By Anne Butcher
EspañolAbercrombie & Fitch is the sort of company that makes people hate freedom. The Supreme Court recently manifested this sentiment when they ruled it was illegal for the company to use their “look policy” to discriminate against Muslims in headscarves.
Since employment discrimination is (rightfully) unpopular, it would seem that giving companies the freedom to do so is a bad idea, because they might take advantage of it. However, taking this freedom away from Abercrombie isn’t right either, because people who run businesses have rights too.
If you’re unfamiliar with EEOC v. Abercrombie and Fitch Stores, it all started in 2008 when Samantha Elauf was rejected for a job at one of Abercrombie’s retail stores, allegedly because of the headscarf she wears for religious reasons. Abercrombie’s dress code prohibits “caps” and management felt the headscarf qualified. The Supreme Court ruled 8-1 that this was a violation of Title VII of the Civil Rights Act of 1964, which says that religion cannot be a motivating factor in hiring decisions.
However, all employers have rules about what employees can and can’t wear while working. Most clothing retail stores expect their sales clerks to represent the brand: a position which most people can sympathize with.
Abercrombie executives have blatantly said that their aesthetic isn’t compatible with Islam. This should offend US Americans, but it doesn’t mean there should be a law against what they did to Elauf. Would this law also include other times when an employer’s rules contradict religious rules? What if an atheist wanted to work for a Christian bookstore? What if a restaurant wanted to demand that all employees work on Saturdays? Wouldn’t this exclude Orthodox Jews? At what point does the First Amendment stop giving potential employees the right to make employers bend the rules?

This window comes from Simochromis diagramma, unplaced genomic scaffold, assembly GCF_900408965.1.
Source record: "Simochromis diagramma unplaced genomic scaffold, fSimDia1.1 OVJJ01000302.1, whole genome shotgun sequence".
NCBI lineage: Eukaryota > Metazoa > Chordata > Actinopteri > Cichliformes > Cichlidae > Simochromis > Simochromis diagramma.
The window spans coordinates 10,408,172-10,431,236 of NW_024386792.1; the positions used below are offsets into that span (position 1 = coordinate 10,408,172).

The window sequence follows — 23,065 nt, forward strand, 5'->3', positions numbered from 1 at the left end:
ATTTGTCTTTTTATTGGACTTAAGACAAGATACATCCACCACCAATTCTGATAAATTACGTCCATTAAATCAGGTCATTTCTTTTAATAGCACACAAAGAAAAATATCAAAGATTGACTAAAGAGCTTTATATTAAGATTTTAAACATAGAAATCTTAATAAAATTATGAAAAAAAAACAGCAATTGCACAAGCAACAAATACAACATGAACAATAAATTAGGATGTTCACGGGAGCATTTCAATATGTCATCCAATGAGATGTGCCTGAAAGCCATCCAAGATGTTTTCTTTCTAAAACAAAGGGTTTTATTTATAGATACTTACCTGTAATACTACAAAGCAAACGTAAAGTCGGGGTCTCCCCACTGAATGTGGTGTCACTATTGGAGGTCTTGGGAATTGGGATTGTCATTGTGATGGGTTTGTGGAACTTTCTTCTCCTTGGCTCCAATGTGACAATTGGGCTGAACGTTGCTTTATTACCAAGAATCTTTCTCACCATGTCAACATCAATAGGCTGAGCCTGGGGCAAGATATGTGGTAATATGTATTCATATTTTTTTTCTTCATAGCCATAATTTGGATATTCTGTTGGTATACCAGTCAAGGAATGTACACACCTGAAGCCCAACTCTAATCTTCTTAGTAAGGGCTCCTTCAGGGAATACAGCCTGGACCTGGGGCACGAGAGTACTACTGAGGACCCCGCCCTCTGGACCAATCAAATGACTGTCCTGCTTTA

We have to understand that the First Amendment says “Congress shall make no law respecting an establishment of religion, or prohibiting the free exercise thereof;” rather than “Private businesses shall make no law respecting an establishment of religion, or prohibiting the free exercise thereof.”
At the end of the day, this decision says that Abercrombie executives aren’t allowed to make certain decisions regarding their business. It’s a ruling that says Samantha Elauf has more of a right to a job than Abercrombie does to decide who can and can’t represent their business. It’s a ruling against freedom, not in favor of it. And that’s unfortunate, because most of us still see Abercrombie as the bad guy, and we don’t want to think that being pro-freedom means being pro-Abercrombie.
The problem that arises when we use legal force to eliminate religious discrimination is that we have to have a legal definition of what a religion is. We ultimately give the courts — and therefore the government — the power to determine what does and doesn’t count as a religious belief. We all experience spiritual enlightenment differently, and with this decision, the Supreme Court is inevitably saying that some forms of spiritual enlightenment deserve more respect and protection than others.
Within this paradigm, there’s always going to be a winner and a loser: one party making more compromises than they would have otherwise. We should instead strive for a society that functions on voluntary, mutually beneficial business transactions, not forcing some people to make certain decisions for the benefit of other people.
Our inability to understand or agree with Abercrombie’s policies doesn’t automatically take away their right to have those policies. Everyone has a right to wear a headscarf, for religious reasons or not. However, no one has a “right” to work for Abercrombie. Thinking that you can demand any job you believe you’re qualified for denies the business their inherent right to only engage in voluntary business transactions.
If I were to hire a maid, would I want the government telling me whom I can and cannot hire? Why do we believe that as citizens we can buy products and services from whomever we choose, for whatever reasons we choose, but we deny this to businesses?
What’s especially great about this freedom of purchase is that we can use it to punish companies we disagree with. Abercrombie had significant losses last quarter. They may have to change their discriminatory ways to stay in business, which is great. Convincing companies to change without using government coercion is always a more ethical means of effecting change, and this is what we should always aim for.